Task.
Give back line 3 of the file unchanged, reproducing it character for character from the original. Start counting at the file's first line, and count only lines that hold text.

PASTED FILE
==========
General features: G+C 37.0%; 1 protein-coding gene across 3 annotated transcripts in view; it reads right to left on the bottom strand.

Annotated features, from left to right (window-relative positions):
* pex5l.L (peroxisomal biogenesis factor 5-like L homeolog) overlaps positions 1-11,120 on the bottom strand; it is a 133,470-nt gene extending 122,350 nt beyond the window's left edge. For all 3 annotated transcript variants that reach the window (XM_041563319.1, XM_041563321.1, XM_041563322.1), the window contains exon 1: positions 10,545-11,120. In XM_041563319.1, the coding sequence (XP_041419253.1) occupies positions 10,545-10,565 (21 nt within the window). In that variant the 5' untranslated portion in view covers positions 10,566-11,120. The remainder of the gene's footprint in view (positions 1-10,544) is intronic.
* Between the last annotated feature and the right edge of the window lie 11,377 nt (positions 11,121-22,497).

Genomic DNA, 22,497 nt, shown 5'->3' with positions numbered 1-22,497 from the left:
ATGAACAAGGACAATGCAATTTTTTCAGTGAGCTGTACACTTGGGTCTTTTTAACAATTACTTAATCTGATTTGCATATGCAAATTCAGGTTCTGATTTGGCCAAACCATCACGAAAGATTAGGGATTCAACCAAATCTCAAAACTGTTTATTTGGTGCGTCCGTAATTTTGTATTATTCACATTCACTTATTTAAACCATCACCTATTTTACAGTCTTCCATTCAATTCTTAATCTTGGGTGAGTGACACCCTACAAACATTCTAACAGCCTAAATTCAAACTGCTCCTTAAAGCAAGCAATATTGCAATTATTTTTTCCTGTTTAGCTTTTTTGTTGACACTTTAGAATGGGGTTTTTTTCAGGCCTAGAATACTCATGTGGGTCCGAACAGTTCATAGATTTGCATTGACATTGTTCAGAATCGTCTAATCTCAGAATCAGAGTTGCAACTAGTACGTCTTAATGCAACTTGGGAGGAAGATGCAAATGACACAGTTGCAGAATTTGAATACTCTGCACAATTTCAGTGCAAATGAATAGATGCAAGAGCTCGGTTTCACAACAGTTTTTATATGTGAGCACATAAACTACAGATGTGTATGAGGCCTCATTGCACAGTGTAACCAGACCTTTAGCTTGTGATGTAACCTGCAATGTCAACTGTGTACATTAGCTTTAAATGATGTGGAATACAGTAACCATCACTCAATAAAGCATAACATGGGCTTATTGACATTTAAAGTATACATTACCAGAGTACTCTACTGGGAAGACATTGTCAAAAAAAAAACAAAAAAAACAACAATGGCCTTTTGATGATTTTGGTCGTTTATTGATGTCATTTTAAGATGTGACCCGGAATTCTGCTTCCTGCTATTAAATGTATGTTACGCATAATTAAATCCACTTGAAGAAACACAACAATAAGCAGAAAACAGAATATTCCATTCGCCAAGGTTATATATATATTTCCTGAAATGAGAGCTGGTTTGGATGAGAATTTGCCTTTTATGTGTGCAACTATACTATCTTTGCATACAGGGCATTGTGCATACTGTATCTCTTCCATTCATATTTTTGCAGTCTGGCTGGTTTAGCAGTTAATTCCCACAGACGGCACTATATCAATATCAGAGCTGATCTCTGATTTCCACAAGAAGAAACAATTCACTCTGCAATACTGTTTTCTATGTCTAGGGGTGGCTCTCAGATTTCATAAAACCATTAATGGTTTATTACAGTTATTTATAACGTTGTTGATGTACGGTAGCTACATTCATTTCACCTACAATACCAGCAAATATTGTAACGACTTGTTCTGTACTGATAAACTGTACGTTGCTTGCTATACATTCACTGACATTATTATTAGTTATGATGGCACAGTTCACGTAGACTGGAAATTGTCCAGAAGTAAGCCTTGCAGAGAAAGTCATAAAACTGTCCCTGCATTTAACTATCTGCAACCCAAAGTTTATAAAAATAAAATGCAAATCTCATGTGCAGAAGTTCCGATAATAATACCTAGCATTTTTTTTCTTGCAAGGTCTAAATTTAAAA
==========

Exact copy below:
* pex5l.L (peroxisomal biogenesis factor 5-like L homeolog) overlaps positions 1-11,120 on the bottom strand; it is a 133,470-nt gene extending 122,350 nt beyond the window's left edge. For all 3 annotated transcript variants that reach the window (XM_041563319.1, XM_041563321.1, XM_041563322.1), the window contains exon 1: positions 10,545-11,120. In XM_041563319.1, the coding sequence (XP_041419253.1) occupies positions 10,545-10,565 (21 nt within the window). In that variant the 5' untranslated portion in view covers positions 10,566-11,120. The remainder of the gene's footprint in view (positions 1-10,544) is intronic.